Just because Kelley O’Hara already has an Olympic gold medal doesn’t mean she’s resting easy. The 26-year old defender for the U.S. Women’s National Team is hungry for a win at this year’s Women’s World Cup, which kicked off on Saturday, June 6. The U.S. brings a stacked team to the tournament this year, and O’Hara, who competed in the 2011 World Cup, is one of many hyper talented (and decorated) veterans who still play like they’ve got something to prove.
Case in point: The team’s first match against Australia on Monday night. Despite a shaky start with a rash of incomplete passes, the Americans’ sheer athleticism, incredible shots and superb goaltending from Hope Solo propelled them to a 3-1 win.
“The only thing on my mind is winning”
But will they be able to end their World Cup drought? In 2011, the U.S. women fell short in the finals against Japan. In fact, they haven’t won the tourney since 1999, when an all-star team including Mia Hamm, Brianna Scurry and Brandi Chastain defeated China during shootout play. We caught up with O’Hara last week to talk about this year’s squad, what tunes get her in the zone, and how she plans to protect the net at all costs.
How Kelley O’Hara Fuels and Trains for the Women’s World Cup
What’s on your mind going into this year’s tournament?
The only thing on my mind is winning. But that means focusing on each game as it comes and not getting caught thinking about what might come next. It’s all about being in the moment.
What are some of the strengths that this year’s team brings to the pitch?
We are probably the deepest team the U.S. has ever brought to the World Cup. We have players that have been to the World Cup one, two, three, four, even five times and that means a wealth of experience. We also have a couple of players [for whom this] will be their first major tournament. I think the rookies bring a lot of talent and energy to the group.
This is the first year the tournament is going to be played on artificial turf. Has that changed the way you’re training?
“You have to push yourself beyond what your mind is telling you”
Absolutely. As a team we have tried to play on turf as much as possible leading up to the tournament…It also takes a bigger toll on your body than grass, so that is taken into consideration when we are training.
You were one of only three U.S. women to play every minute of the 2012 Olympics. How do you build endurance so you can push past fatigue?
It’s a number of things that allow us to be fit for 90-plus minutes [of a game]. Our strength and conditioning coach does a good job of putting us through not only pure endurance fitness, but also sprint endurance. It is also very mental in that you have to push yourself beyond what your mind is telling you that you can do because your body will keep going.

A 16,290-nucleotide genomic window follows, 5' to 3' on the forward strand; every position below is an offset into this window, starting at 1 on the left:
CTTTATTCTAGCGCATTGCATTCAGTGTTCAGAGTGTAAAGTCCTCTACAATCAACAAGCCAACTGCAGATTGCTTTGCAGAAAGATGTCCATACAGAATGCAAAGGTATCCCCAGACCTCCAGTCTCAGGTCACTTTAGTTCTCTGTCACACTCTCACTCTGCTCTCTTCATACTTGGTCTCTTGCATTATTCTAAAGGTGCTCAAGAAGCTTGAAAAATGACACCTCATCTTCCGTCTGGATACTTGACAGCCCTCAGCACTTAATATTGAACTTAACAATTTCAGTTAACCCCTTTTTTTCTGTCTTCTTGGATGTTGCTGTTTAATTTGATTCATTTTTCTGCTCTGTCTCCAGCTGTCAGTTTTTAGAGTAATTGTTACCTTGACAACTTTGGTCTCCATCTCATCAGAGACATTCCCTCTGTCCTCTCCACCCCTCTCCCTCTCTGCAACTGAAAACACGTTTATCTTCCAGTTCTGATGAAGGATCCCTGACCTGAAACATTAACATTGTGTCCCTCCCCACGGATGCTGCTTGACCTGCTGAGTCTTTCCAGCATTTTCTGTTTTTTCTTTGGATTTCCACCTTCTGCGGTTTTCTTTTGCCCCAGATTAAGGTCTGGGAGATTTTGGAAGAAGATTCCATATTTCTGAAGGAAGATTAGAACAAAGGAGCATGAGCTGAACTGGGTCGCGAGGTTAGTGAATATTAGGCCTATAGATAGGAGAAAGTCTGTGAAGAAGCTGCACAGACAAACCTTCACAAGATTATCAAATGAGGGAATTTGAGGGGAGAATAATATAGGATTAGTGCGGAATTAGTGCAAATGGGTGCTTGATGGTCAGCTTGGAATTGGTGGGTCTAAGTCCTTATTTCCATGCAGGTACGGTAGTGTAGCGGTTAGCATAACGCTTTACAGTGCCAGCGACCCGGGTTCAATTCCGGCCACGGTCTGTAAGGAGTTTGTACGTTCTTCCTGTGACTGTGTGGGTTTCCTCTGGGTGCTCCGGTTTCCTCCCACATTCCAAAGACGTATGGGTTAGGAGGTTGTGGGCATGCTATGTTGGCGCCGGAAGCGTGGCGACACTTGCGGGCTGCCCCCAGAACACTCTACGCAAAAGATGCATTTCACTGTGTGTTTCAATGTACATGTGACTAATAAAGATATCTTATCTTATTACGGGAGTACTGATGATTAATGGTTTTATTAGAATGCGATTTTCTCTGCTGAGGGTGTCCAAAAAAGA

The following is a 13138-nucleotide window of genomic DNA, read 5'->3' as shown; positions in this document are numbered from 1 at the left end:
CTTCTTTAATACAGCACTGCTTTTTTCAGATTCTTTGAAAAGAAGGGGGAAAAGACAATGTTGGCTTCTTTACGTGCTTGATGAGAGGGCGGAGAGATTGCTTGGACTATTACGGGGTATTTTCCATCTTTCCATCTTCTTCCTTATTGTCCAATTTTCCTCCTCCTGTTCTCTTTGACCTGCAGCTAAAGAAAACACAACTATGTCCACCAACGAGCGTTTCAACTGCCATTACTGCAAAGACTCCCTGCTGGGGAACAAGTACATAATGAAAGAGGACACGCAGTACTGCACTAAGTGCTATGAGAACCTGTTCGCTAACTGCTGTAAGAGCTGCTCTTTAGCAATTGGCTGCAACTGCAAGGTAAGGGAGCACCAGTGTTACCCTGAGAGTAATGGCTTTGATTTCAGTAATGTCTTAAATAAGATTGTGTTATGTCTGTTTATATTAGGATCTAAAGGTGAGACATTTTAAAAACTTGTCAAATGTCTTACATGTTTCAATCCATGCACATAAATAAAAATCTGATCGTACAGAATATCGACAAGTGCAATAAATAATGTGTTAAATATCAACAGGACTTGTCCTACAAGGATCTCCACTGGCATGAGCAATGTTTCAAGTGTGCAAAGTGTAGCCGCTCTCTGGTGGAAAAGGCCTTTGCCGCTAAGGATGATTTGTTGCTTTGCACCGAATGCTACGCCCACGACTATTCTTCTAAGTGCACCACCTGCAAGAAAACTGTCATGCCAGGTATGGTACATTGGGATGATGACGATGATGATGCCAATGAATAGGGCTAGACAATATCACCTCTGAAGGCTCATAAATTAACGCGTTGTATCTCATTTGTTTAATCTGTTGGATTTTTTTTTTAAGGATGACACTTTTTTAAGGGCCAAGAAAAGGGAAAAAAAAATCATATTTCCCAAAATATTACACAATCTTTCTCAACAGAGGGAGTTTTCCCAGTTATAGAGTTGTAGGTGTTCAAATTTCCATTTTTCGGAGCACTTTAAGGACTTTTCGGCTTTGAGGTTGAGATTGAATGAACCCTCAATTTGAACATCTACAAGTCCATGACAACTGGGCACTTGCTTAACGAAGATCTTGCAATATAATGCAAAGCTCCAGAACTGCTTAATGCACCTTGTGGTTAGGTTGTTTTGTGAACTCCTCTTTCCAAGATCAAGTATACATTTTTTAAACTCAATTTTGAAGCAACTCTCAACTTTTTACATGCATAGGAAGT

How do you build the explosive speed it takes to chase down opponents and protect the net at all costs?
There is a lot of speed training involved. We do that at least three times a week. The sprint endurance fitness runs also contribute to it.
Can you tell us about how you fuel before and after a workout?
Before a workout I try to keep it pretty simple – coffee and a bar. After workouts I drink chocolate milk to recover. I first started drinking chocolate milk to refuel in college when one of my assistant coaches said there were studies that proved that low-fat chocolate milk was great for recovery. So after practice, we would get out two big gallons and drink it together as a team.
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What do you feel is the biggest misconception about recovery among athletes?
I don’t know if this is a misconception with athletes or the general public, but probably that it doesn’t matter when or what you eat after a workout. It is crucial to get in the right mix of protein and carbs after a workout so that your body rebuilds and rebounds faster. Chocolate milk does that for me.
Do you have a favorite “cheat meal,” or post-game treat?
No cheat meals, but I do love donuts. And my mom’s homemade cookies. And Chick-fil-A.
Do you have any pre-game rituals? What gets you fired up and in the zone?
Who (or what) is your greatest inspiration?
I am inspired every day by my teammates. They are the most passionate, hardworking people I know when it comes to soccer.
To watch the U.S. Women’s National Team continue their World Cup journey, tune in to see them play Sweden on Friday, June 12 at 7:30 p.m. on FOX Sports.